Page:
• Austrian toilets are weird. You can see a video of what it looks like here. It has a raised area above where the water is, kind of like a waterfall I guess, so when you go number two it just sits there on top (not in the water), which stinks up the bathroom for longer than a normal toilet would. Plus, I imagine it'd be problematic if you took a big one. If you know why they design their toilets in this strange way, please comment.

  • Don't touch the fruit. If you see fruit vendors on the street, sometimes they have a "you touch it, you bought it" policy. So just point out the fruit you want and let them touch it. If you touch it and it's too expensive, you're out of luck.

  • Trains are great and usually affordable. Trains between Florence and Pisa were like 10 euros round trip and between Paris and Versailles it was like 5 euros round trip. Even for longer distances though they're typically cheaper than airlines and you get to enjoy a great view. The only problem are the sleeper trains, where it can get cramped and hard to sleep. Be wary of doing a sleeper train, and be aware that they'll probably take your passport if you're going through a non-EU country so that the conductor can hand them over rather than waking you up.

  • The roads are narrow. If you're going to drive in Europe, be wary of the roads being narrow and having twisting turns, especially on mountains. In fact, I'd recommend getting a GPS for the trip. We would've been so screwed without a GPS. Anyway, it'll take a few days to get used to driving in Europe, so just keep that in mind. Plus, in some cities (like Brussells and Paris), it's stupid to drive in unless you've driven in areas like that or Romania or India before.

  • Cops won't pull you over for speeding in Germany. This is part of the legendary autobahn: you can go 100+ mph and no one cares. Just look out for signs warning you of cameras, because they do have that in place in certain areas. Driving in Germany can definitely be fun if you enjoy speeding.

  • Pedestrians often cross the street without looking. You have to always be vigilant of pedestrians. In some places, the cross walk is a striped line in the street that has no signal light so pedestrians have the right of way and it's your job to stop for them.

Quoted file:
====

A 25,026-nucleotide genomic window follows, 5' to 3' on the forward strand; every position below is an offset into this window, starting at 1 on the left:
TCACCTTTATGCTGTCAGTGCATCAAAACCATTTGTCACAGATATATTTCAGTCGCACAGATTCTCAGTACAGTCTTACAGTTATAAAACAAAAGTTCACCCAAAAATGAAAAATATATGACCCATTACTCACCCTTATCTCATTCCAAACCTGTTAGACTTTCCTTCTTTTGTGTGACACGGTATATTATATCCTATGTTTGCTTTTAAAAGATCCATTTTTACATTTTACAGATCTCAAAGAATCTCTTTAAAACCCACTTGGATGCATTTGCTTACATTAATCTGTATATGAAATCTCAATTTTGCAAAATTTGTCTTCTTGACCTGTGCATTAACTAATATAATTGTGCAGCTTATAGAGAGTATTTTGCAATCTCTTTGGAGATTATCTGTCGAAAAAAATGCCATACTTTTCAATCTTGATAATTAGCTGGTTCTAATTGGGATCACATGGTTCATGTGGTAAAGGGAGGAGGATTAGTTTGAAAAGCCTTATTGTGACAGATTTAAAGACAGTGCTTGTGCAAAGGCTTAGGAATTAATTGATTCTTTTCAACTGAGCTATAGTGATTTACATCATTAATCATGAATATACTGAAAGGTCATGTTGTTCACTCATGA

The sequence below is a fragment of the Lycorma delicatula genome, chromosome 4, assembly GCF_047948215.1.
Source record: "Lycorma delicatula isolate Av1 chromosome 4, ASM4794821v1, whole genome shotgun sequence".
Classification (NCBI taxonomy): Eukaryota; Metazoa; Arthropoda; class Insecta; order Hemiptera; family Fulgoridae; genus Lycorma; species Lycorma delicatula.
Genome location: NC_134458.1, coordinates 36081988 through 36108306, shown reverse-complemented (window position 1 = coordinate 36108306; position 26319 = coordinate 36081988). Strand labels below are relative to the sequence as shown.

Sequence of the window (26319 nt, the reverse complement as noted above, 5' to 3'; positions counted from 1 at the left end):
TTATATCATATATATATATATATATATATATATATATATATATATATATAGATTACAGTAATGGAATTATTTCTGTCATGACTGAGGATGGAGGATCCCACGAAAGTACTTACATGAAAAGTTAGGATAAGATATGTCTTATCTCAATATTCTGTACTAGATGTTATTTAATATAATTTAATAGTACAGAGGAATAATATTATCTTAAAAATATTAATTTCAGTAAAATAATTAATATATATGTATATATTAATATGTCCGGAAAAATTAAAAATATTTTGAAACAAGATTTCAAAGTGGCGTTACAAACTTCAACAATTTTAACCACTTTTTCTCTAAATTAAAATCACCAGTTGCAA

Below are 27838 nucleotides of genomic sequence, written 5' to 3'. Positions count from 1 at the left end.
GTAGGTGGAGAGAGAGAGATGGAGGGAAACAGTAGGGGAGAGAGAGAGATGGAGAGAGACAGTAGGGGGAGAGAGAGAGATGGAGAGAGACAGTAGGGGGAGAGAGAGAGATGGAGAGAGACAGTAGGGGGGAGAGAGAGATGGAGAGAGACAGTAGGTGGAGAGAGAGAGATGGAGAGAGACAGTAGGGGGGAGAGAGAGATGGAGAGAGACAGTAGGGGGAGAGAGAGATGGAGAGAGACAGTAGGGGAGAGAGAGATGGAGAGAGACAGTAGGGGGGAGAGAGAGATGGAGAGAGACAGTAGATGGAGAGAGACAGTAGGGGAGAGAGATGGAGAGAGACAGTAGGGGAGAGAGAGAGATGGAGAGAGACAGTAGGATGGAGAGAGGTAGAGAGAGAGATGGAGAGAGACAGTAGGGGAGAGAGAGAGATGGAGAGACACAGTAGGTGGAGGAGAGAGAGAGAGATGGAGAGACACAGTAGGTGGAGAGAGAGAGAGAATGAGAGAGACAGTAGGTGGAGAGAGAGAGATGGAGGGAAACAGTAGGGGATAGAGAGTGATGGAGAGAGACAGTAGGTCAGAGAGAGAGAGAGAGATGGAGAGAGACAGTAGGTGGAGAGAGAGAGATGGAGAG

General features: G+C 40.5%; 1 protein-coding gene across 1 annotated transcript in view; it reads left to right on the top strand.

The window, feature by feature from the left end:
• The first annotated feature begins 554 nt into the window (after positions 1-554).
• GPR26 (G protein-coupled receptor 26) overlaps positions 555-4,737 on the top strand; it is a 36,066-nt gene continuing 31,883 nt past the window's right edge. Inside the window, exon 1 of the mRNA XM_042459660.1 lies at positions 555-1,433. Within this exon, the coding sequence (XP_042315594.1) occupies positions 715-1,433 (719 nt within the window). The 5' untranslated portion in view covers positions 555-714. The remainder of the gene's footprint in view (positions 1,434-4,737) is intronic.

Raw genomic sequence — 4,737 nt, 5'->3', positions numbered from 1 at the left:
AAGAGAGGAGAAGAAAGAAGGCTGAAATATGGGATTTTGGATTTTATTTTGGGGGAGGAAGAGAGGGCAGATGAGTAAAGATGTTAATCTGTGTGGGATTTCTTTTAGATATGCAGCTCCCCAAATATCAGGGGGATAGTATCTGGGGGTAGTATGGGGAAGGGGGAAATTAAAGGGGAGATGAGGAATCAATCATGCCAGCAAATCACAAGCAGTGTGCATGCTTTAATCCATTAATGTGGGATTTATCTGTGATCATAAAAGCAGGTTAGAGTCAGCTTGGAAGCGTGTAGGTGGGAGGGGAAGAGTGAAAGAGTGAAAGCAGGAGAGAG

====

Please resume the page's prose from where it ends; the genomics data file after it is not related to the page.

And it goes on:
• Paris transit shuts down early. By 8:30 PM the buses stop running and by 1:15 AM the subway stops. Some of the RER lines end before that so be sure to not be out past 10PM without a plan of how to get back home.

  • In some places, you have to buy your bus/subway ticket in advance. In the U.S., you can usually just bring change to a bus but in several places in Europe, like Rome and Florence, you have to go to a tabacco (Tabac) shop and get your tickets. They also sell passes, usually, for a whole day or multiple days. The one day passes are usually not for 24 hours, but until the end of the day (for Vienna, oddly, they were for 24 hours).

  • Check with your hotel for maps and restaurants. If you did what we did and go to multiple cities, don't worry too much about buying a map because your hotel should have one. If you're not staying in a hotel there, then you need to pick up a tourist map from a convenience shop somewhere. Also, 9 times out of 10, your hotel concierge knows of a great place to eat nearby, so tap them for that information.

  • Be wary of guided tours. This is not to slam guided tours, but they'll sometimes try tactics like "if you wait in this line it's 2 hours but if you come with me then you can go in right now." They're half correct: most guided tours for museums and palaces and such do get priority entrance, but often lines aren't that long. Same with reservations: you may have to pay 4 euros extra for a museum reservation, but then you lose flexibility because it has a time attached to it. Just plan for an hour to wait in line because most museums won't hae you wait in line longer than that and often the guided tour people exaggerate the wait (especially at St. Peter's Basilica). If you want a guided tour, then that's fine, but they're not cheap and you can't go at your pace until after the tour. I recommend the audioguide unless a guided tour is required (like at Schloss Neuschwanstein).

  • Leave a day for the Louvre. That is, if you go to Paris. It is more than you can possibly see in a day, trust me. Do yourself a favor and get the multimedia guide, too, so that you don't have to shuffle around with a map. It's not all that intuitive where the collections are and the guide has tour routes on it.

  • See the Vatican Museum before St. Peter's Bsilica. That is, if you're in Rome and want to see them. The line for the Basilica goes super fast, but the museum line takes longer. Plus, the museum will take you several hours whereas the Basilica will probably only take you an hour. But when you go to the Basilica, head for the crypt first (it feeds into the church).

  • Yeah, people kiss each other as a greeting. I know in the U.S. it's associated with being stuck up, but usually people here do kiss each other on the cheeks to say 'hi'. Just be aware of that

  • There's a lot of nude art here. Be aware that any art museum you go into is most likely going to have nude art. So if that bothers you, then deal with it or don't go see the amazing, priceless art that Europe has to offer.

  • Take breaks and have fun! The most important thing is to have a good time. Don't plan a marathon trip where you're totally exhausted by the end of it: plan for days where you just laze around in cafes or in a beautiful park. Do what you want to do and not necessarily what people think you should be doing. If you hate sculptures then don't go to the Rhodin museum in Paris, but if you love impressionist art then definitely check out the D'orsay instead.